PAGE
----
Interim results: Covid-19 restrictions curtail sales of pies and juice at RFG
The food group’s pie business was on track following an arduous integration process, only to be impacted by questionable Covid-19 rules on hot food sales and festive season travel restrictions.
Pies and fruit juice are popular staples in South Africa, providing a convenient meal on the go or tucked into children’s lunchboxes. They are also two of the largest product categories at RFG Holdings, the company previously called Rhodes Food Group.
So, the government’s perhaps irrational decision to ban the sale of hot food in supermarkets dented sales at RFG Holdings last year. This year, travel restrictions during the December holiday period had a similar effect, with fewer vehicles on the road and reduced sales of pies and baked goods in convenience stores and forecourts. Similarly, restrictions on entertainment and leisure activities during the summer holidays season, as well as the delayed start of the school year, resulted in a slowdown in juice sales.
Despite that, the food group says its first-half operating performance was resilient in a constrained trading environment, supported by foreign exchange gains and a return to profitability at its international operations.
RFG owns brands that include Rhodes, Bull Brand, Magpie, Squish, Bisto, Hinds and Pakco. It’s the leading manufacturer of canned fruit, jams and canned meat and is also a big supplier of ready meals and pies to supermarkets and convenience stores.
While results for the six months to 31 March were impacted by lower sales in key categories and once-off costs, it benefitted from net forex gains of R19.6-million after posting net forex losses of R47.6-million in the first half of last year. Its international operations reported a modest first-half profit from a near R44-million loss a year ago.
Group turnover fell 3.4% to R2.8-billion, partly due to the decline in sales of pies and fruit juice. It was also held back by a 12.6% reduction in international sales owing to shipping and logistics challenges. Turnover in the regional segment, which includes South Africa and the rest of Africa, was 1.7% lower, reflecting the impact of the additional Covid-19 restrictions imposed during the second wave of the pandemic over the festive season. Sales into the rest of Africa grew by a strong 11.1%, driven mainly by the dry foods and canned meat categories.
Dry foods did well following the successful relaunch of the Hinds spices range. However, fresh foods sales declined by 3.6% as the pie and bakery categories were adversely impacted by the reduced travel over the festive season.
The centralisation of the group’s pies and pastries business was successfully completed, with the KwaZulu-Natal pies and pastries operation (formerly Ma Baker) being integrated into its Gauteng pie and bakery facilities. It said it was now well positioned for growth in this key category after the integration of the business, bought towards the end of 2016, didn’t go as expected.
“The pie business actually does quite well. The trouble is, you need to run it efficiently, have economies of scale and have a great brand which appeals to the mass market,” Smalltalk Daily Research analyst Anthony Clark said.
“The pie market is very, very competitive. While the pie business they bought a few years ago looked like a great transaction, it’s been mired in integration and operational problems, leading to the restructuring.”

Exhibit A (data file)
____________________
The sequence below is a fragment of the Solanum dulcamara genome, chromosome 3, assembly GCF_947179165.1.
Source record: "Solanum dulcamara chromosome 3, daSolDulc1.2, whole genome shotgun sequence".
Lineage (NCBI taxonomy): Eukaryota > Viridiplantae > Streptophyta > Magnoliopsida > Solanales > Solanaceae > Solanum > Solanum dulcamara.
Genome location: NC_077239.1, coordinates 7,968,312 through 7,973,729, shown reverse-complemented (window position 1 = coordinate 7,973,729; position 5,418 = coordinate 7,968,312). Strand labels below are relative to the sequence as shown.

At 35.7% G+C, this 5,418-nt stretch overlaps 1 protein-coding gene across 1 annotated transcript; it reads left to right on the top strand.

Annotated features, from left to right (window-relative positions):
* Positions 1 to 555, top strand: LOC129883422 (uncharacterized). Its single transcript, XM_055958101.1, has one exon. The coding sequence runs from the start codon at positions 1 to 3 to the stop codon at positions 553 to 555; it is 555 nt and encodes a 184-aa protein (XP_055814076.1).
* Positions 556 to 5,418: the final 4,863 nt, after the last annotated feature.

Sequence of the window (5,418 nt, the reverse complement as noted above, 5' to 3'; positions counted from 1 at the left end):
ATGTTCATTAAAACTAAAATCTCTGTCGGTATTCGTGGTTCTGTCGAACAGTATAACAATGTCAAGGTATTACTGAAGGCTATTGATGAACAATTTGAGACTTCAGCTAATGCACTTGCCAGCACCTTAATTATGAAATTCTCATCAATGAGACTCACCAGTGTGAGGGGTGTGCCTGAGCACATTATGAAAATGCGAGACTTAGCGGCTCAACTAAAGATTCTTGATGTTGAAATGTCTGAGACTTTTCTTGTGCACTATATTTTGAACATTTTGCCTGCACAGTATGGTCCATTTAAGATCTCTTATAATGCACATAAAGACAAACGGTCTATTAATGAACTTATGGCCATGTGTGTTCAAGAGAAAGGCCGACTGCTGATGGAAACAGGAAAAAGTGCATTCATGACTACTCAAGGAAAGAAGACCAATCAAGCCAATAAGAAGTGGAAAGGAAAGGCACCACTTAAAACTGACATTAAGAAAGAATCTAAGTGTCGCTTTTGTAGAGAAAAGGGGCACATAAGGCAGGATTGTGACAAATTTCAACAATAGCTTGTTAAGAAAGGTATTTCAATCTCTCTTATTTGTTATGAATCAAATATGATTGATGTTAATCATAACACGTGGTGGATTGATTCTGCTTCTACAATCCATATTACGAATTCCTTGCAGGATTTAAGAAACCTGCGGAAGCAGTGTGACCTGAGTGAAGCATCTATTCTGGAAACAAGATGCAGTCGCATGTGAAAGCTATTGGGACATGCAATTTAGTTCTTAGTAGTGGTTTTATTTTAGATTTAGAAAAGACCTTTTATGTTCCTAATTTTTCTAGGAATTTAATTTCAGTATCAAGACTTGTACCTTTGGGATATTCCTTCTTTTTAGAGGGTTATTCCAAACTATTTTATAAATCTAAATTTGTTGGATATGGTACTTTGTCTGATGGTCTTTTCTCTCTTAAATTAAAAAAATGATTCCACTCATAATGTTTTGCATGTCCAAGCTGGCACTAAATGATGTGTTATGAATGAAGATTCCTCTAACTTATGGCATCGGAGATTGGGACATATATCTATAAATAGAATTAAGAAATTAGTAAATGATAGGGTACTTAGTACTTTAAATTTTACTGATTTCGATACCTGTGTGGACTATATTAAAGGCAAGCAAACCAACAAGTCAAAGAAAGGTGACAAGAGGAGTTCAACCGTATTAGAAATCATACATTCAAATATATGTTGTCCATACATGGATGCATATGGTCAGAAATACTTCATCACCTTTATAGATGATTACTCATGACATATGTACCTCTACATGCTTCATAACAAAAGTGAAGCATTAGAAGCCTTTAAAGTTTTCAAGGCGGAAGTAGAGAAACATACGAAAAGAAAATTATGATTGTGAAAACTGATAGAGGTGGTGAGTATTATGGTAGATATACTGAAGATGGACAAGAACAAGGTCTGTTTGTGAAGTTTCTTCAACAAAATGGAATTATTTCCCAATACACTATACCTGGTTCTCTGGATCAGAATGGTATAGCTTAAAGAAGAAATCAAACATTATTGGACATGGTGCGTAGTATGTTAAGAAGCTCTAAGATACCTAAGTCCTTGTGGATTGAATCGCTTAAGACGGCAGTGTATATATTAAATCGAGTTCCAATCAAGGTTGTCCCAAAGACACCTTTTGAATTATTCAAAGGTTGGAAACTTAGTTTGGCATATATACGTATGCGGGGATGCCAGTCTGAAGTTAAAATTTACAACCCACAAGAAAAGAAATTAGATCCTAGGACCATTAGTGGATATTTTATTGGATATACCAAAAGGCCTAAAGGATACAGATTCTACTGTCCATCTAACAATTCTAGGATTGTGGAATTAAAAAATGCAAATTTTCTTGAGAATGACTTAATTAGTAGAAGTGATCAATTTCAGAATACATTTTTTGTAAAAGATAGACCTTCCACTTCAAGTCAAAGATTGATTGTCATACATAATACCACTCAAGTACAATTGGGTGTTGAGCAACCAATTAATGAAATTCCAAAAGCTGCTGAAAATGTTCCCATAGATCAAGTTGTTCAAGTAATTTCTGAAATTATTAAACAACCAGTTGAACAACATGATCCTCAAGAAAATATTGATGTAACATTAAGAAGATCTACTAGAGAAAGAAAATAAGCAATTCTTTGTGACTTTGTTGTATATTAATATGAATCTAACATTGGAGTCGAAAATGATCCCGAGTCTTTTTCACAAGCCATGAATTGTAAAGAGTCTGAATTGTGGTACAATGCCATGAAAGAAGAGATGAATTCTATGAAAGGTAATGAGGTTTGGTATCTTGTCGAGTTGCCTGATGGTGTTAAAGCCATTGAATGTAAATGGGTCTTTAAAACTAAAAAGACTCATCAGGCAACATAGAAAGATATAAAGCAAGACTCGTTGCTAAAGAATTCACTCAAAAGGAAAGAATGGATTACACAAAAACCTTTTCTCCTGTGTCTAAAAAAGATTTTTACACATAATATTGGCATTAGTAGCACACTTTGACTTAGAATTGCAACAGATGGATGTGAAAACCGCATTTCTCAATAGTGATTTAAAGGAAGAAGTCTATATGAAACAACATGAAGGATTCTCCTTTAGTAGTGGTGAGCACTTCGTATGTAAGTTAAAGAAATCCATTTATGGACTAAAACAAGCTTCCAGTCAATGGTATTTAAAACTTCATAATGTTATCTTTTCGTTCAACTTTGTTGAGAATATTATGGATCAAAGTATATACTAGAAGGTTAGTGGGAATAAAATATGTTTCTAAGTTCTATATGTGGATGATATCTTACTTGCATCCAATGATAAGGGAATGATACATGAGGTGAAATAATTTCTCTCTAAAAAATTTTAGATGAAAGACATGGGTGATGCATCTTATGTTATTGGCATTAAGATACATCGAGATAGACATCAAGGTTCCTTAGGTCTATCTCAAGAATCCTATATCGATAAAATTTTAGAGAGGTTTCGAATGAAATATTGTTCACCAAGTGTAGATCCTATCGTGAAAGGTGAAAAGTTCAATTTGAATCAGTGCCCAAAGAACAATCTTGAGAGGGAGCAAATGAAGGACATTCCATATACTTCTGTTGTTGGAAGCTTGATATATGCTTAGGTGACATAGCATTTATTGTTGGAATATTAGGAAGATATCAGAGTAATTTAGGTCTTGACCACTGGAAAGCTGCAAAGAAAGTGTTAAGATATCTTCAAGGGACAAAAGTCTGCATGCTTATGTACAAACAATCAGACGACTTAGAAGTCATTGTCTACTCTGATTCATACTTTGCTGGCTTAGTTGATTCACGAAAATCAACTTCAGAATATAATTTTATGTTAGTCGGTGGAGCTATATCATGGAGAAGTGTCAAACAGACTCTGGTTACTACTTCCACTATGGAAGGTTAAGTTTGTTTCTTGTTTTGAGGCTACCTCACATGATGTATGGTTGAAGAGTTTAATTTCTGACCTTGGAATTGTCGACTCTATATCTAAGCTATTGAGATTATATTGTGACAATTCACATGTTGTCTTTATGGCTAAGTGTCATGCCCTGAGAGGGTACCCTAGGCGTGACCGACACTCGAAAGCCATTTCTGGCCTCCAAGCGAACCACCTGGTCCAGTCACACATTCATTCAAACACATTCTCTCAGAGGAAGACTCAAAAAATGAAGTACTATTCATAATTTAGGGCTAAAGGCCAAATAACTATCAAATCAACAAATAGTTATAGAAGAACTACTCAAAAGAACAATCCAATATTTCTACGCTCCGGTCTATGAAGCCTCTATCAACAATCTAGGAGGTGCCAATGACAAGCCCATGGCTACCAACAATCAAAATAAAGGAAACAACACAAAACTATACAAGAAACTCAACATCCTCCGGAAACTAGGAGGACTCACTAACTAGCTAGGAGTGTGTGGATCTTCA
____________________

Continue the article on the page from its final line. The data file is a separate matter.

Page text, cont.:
Operating profit for the six months rose 14.9% to R184.6-million, with its operating profit margin expanding by 100 basis points to 6.5%. Earnings before interest, tax, depreciation and amortisation (Ebitda) rose 12.1% to R307-million. Its interest bill fell by R18.8-million to R35.1-million thanks to the 300 basis point reduction in interest rates last year and lower debt levels. That left after tax profit 36.4% higher at R106.1-million. Diluted headline earnings per share came in 46.3% higher.
“If it wasn’t for a sharp reduction in losses in the international business, which went from a near R44-million loss in the corresponding period to a modest profit in this period, Rhodes would not have delivered the numbers you’ve seen today,” Clark said.
“The underlying domestic situation was exactly lacklustre and there’s been a period of underperformance and restructuring at Rhodes, probably now for the last 18 months.”
RFG said while the consumer spending environment was expected to remain tough in the short to medium term, it had seen a steady recovery in fruit juice and pie sales in the past few months. However, it cautioned that the rising Covid-19 infection rate in the country, together with the slow pace of the vaccination rollout programme, increased the potential for a third wave of infections in the weeks and months ahead.
“This heightens the risk of the country reverting to lockdown restrictions which could adversely impact the group’s sales and profitability,” CEO Bruce Henderson said.
“We expect to maintain the growth momentum in the dry foods category and the strong sales growth into the rest of Africa in the second half of the year. Our main focus in the regional business is on growing brand shares and increasing our operating margin, while in the international business we are aiming to capitalise on customer demand to recover sales volumes.”
Clark said while RFT would probably have a slightly better second half given the underlying recovery in the economy, the recent strength of the rand would remove some of the shine.
“The key issue with Rhodes… is they have failed consistently to get their operating margin above 10%,” Clark said.
“This acquisitive-led business has really struggled at times with integration and the rationalisation benefits from all the acquisitions that they have done.” DM/BM
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